With respect to the simulation multiverse: Why could there not be countless, helplessly infinite, simulations of the simulations as well?
Craig Venter: All living cells that we know of on this planet are “DNA software”-driven biological machines, comprised of hundreds of thousands of protein robots, coded for by the DNA.
A critic finds that the show has unexpected depth.
No sermons, no tithing, but there is a price to be paid.
Vox Day (actually Theodore Beale, a science fiction writer and video game designer) has been critiquing Darwinian evolution (which he calls TENS – Theory of Evolution by Natural Selection) of late: Here, he talks about recent findings that bird beaks don’t necessarily change to adapt to environmental conditions (as was thought to be the case […]
A historian asks: Science Fiction Lacks Religiosity, But Why? Consider science fiction which, like all genres, has its own share of standard tropes and themes. One of the main themes in science fiction is the status of technology, and you’ll notice a frequent assumption that technology will constantly grow more and more sophisticated over time; […]
Astrophysicist Ethan Siegel offers two scenarios where it wouldn’t: The second way out is to assume that the past isn’t written, and your actions do matter. The Universe, as it exists today, is not bound to the state its in right now if you travel back to the past. In a way, every action you […]
Yes, Intro of and why not? Take the medieval romances that feature Alexander the Great soaring heavenwards in a flying machine and exploring the depths of the ocean in his proto-submarine. Or that of the famous medieval traveller, Sir John Mandeville, who tells of marvellous, automated golden birds that beat their wings at the table […]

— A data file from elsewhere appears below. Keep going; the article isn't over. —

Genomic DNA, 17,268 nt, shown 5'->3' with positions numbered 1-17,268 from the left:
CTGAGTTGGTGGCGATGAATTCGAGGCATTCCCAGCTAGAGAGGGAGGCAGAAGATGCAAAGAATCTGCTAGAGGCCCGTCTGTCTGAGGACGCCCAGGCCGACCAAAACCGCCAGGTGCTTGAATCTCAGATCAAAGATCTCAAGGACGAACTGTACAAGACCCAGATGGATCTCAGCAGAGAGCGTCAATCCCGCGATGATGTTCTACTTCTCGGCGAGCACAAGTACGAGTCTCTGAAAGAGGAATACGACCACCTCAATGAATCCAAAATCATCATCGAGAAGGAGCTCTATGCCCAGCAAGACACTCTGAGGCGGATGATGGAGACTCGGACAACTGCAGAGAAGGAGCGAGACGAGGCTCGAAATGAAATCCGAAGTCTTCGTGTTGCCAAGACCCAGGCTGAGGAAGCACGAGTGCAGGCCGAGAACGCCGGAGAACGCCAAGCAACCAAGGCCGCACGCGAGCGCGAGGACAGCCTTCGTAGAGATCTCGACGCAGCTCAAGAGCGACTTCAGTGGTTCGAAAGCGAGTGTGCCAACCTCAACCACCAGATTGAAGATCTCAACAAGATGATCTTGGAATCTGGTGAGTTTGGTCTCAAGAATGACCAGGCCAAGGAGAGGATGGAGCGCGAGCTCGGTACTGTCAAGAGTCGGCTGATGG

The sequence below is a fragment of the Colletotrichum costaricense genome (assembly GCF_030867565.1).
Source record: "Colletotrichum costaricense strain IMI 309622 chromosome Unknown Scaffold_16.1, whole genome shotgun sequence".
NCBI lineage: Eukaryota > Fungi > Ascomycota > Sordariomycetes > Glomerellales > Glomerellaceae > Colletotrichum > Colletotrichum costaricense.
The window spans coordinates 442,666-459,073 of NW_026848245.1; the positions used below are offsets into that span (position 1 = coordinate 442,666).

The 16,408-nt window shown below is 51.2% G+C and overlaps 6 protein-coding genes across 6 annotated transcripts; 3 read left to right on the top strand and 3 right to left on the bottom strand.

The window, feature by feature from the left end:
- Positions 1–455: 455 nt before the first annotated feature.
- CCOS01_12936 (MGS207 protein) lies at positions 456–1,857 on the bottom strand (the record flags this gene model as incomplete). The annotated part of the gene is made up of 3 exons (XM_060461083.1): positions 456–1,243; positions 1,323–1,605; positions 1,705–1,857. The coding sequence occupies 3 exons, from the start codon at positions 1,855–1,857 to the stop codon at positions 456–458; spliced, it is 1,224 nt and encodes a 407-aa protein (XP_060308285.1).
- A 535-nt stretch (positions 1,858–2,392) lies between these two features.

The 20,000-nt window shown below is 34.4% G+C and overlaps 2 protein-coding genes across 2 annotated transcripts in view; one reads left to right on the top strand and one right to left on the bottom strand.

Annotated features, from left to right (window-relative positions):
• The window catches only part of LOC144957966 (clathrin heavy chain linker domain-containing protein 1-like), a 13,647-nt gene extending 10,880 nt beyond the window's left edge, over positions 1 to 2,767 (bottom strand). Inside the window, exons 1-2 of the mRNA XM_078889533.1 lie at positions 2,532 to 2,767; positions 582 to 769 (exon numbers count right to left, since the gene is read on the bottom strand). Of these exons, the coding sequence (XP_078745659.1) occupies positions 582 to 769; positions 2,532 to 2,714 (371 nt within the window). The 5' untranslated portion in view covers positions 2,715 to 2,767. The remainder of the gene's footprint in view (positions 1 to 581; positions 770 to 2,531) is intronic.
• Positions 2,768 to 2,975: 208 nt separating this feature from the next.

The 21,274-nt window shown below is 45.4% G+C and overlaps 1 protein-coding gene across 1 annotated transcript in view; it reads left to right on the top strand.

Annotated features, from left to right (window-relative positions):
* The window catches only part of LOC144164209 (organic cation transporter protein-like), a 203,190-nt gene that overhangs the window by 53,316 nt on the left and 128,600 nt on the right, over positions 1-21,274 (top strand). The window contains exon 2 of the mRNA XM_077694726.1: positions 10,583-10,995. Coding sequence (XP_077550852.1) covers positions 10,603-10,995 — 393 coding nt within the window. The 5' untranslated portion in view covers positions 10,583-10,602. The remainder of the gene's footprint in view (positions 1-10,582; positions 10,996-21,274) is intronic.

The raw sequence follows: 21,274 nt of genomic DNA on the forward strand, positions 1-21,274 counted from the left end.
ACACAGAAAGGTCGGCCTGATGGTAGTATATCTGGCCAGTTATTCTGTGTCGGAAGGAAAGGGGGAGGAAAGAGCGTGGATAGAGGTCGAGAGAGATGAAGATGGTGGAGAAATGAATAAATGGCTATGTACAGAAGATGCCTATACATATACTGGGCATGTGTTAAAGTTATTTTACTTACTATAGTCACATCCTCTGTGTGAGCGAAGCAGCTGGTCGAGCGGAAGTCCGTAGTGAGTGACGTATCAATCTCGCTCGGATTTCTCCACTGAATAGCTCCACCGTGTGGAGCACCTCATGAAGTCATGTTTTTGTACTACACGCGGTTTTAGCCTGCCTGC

Good sci fi, but … From astrophysicist Paul Sutter at Space.com: The concept of wormholes got its start when physicist Ludwig Flamm, and later Albert Einstein and Nathan Rosen, realized that black holes can be “extended.” When one goes about solving the fantastically complicated equations of general relativity, the machinery that predicts a black hole […]
We started by assuming that Pilate made a mistake of world-historic proportions when he condemned Jesus to death. However, as Pilate in Purgatory explores the alternative histories that would result in a better world, he may come to discover that each of those alternatives would have resulted in a worse world because they would have also prevented the Resurrection of Jesus, which is the cornerstone of the Christian faith
From their earliest cinematic appearance in Georges Méliès’s “A Trip to the Moon” in 1902, our conception of life beyond Earth has changed to reflect our hopes and fears, the technology we’ve mastered, and our growing knowledge of the universe. Watch our depictions of extraterrestrial life change over nearly 100 films and 112 years. Good […]
Geek Anders Exoself (yes, we think it is a pseud too) dismisses the hope of finding a huge Earth naturally (“We can do better if we abandon the last pretence of the world being able to form naturally (natural metal microlattices, seriously?)”) and considers the issues around just building a giant habitable planet from scratch: […]
“Astrafugia” is identified as science fiction. By contrast, multiverse proponents insist their work is non-fiction, in defiance of all literary conventions.
Methodological naturalism is a safe harbour for science fiction masquerading as science.
This is thought to be an evolutionary adaptation to help the parasite complete its life cycle.